Alan December 20, 2006 2:42 PM

In order to solve this problem, the TSA will be confining airports to small plots of land large enough to hold the building and a couple of planes. A spokesman for the TSA said that “those long strips of concrete just invite terrorist acts and intrusion by people who want to do us harm.” The extra land around the airports has been sold to Brown and Root for immediate condo development.

Israel Torres December 20, 2006 3:00 PM

The end game is that there will never be enough x to stop anyone that really wants x.

What is being sold/bought is thinking that it will all be OK… unless x really wants x.

Israel Torres

Robert Frost December 20, 2006 3:19 PM

So now they are going to start buying billions of dollars worth of some kind of “technology” fences and jack up fares again. Spend a tiny fraction of that on people with guns — wait/scratch that/you can’t have people with guns in America — dogs with loud barks.

george December 20, 2006 3:50 PM

If TSA installs motion sensors on perimeter fences of all airports imagine the number of squirrels and rabbits along with an occasional moose or deer that will be prevented from breaching security.

urbanek December 20, 2006 4:05 PM

About 6 months before 9/11/2001, the big topic concerning air travel was the rampant thievery that was perpetrated by baggage handlers. I equipped all my luggage with little locks. Of course, the attack of 9/11 magically transformed all of these thieves into protectors of freedom, and my locks were forcibly removed. Now, no one talks about stuff being stolen from luggage.

It reminds me so much of the book 1984. Who is the enemy Ociania today? It is double-plus-ungood to remember who the enemy was last week.

Janantha December 20, 2006 4:08 PM

I guess that the airport haven’t carried out a proper risk assesment in the complex. If they have done that I’m sure they would have deviced a secondary security measure for its perimeter, as fence been the primary. My guess is fences aren’t secure these days and its shouldn’t be the primary measure. This again proves that nothing is 100% secure and when the right moment comes with all the conditions are to bad guys favour.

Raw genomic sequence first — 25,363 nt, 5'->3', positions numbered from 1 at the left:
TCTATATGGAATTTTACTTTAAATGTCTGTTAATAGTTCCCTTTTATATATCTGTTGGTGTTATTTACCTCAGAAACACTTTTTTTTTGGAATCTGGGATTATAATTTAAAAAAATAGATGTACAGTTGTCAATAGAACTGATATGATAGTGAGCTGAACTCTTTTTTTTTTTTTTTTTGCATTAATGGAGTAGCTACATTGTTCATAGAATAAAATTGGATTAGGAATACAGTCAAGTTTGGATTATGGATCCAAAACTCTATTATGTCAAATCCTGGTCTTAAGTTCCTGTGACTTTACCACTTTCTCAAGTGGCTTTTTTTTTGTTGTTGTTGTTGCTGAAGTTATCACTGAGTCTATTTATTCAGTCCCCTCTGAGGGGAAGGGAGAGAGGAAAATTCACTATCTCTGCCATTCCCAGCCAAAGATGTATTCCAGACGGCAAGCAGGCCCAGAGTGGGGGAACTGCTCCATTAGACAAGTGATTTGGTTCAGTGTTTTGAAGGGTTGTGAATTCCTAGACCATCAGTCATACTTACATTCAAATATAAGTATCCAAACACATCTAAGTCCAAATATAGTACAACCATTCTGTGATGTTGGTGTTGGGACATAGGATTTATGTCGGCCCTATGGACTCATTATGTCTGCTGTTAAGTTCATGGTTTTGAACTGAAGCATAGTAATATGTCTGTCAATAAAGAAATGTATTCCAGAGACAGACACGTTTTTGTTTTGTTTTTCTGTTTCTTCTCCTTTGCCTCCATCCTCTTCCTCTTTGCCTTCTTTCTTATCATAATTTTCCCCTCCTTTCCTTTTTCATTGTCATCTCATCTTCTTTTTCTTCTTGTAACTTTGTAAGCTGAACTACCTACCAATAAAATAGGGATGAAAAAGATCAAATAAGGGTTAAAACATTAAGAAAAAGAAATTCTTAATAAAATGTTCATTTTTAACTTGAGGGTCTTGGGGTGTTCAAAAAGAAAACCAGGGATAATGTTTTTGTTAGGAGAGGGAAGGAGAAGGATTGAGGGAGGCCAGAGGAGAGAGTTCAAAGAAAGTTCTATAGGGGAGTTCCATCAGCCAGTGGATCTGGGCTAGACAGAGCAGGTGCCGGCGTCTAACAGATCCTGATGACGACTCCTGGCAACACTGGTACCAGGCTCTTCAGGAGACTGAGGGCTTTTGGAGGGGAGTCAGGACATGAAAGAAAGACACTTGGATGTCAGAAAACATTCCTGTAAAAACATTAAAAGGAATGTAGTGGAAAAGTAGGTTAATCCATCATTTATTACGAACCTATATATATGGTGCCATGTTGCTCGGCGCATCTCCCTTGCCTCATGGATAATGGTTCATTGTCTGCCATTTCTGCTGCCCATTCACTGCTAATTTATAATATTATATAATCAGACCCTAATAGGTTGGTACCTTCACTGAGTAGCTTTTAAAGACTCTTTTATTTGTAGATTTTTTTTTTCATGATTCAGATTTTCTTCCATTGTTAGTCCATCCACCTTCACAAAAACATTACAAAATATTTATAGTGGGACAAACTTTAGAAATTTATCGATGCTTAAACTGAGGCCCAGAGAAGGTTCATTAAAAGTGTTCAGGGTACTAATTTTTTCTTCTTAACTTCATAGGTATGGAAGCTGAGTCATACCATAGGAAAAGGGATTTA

Davi Ottenheimer December 20, 2006 4:09 PM

“The margins on actually providing meaningful security are, OTOH, much lower.”

Maybe one of the proponents of the Mexico-USA fence will turn their sights onto this risk next.

I hear they are generating some wildly profitable products that depend on serious fear mongering to get funded. Perhaps we’ll soon see flyers (pun not intended) with proposals to “stop terrorists from climbing airport fences”

Fred F. December 20, 2006 4:15 PM

I actually flew last week to Charleston from MIA and they had examples of what was acceptable and what wasn’t. The interesting thing is that you can have as many 3oz containers as you can fit in one ziplok. So if you want to carry 9 oz of toothpaste that is ok as long as you brake it into three containers that are labeled as 3 oz. So you may actually be able to get more on board if the container has more than 3oz per volume but are labeled as being 3 oz. I would figure that as long as it is not ‘smelled’ by the puffing machine you can get a big and effective shaped charge looking like a 3oz perfume bottle through with little problem. That is guaranteed to pierce the plane’s pressurized cabin. You can probably put a bunch of those too although they may catch them in the X-Ray machine if they are trained to see the tale tail conical shape.